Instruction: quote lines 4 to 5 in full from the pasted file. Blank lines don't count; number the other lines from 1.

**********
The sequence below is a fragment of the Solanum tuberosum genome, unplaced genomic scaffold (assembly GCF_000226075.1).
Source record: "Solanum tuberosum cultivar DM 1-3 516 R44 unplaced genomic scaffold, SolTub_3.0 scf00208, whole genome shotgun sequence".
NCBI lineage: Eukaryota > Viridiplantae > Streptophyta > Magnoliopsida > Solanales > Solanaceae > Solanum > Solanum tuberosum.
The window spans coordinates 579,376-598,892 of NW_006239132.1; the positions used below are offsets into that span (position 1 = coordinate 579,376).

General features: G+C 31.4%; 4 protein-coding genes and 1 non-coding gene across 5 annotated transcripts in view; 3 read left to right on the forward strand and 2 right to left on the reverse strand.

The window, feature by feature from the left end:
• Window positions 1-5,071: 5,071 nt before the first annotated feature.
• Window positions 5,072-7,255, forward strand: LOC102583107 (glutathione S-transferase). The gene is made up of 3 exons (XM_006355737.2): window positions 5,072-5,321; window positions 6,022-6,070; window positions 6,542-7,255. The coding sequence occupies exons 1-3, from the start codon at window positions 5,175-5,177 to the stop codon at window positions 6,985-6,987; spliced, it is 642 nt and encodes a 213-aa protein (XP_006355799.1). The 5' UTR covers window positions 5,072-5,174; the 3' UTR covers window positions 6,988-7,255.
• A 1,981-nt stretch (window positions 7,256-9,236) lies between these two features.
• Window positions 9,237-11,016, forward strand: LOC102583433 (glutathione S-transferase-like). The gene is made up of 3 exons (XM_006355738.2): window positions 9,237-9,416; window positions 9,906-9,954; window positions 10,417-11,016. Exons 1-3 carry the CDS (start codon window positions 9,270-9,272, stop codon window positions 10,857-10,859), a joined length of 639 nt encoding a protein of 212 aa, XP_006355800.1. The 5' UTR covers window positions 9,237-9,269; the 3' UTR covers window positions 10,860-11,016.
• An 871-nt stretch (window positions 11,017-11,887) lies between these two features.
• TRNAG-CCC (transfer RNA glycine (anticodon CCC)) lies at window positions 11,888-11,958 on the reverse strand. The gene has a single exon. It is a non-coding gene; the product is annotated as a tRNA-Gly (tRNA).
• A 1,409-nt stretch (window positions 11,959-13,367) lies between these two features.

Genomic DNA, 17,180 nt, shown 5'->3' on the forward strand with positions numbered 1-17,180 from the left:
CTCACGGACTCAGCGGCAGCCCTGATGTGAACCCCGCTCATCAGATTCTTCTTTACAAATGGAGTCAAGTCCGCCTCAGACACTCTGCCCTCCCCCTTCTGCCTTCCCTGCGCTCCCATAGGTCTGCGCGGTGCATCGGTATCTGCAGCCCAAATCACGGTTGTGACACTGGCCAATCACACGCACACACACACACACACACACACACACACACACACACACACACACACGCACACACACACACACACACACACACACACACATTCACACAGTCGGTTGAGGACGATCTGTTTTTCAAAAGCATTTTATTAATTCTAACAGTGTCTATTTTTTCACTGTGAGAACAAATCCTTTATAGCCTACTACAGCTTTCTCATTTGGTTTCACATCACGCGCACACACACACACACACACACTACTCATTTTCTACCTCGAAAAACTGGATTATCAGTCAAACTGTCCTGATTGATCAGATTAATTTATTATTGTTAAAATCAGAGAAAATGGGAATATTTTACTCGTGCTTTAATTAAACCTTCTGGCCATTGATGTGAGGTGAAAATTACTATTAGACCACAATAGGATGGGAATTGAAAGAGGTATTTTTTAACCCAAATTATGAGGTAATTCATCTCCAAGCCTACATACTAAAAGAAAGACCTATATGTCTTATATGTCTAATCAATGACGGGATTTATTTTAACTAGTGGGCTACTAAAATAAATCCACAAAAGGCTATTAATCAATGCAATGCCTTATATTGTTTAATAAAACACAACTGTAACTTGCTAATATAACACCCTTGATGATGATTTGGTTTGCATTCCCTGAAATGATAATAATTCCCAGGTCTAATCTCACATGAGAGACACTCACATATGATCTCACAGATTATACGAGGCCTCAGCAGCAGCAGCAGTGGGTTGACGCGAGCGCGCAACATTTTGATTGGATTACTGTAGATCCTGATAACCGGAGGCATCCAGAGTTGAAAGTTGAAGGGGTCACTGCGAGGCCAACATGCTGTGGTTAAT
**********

The window spans coordinates 579,376-598,892 of NW_006239132.1; the positions used below are offsets into that span (position 1 = coordinate 579,376).

General features: G+C 31.4%; 4 protein-coding genes and 1 non-coding gene across 5 annotated transcripts in view; 3 read left to right on the forward strand and 2 right to left on the reverse strand.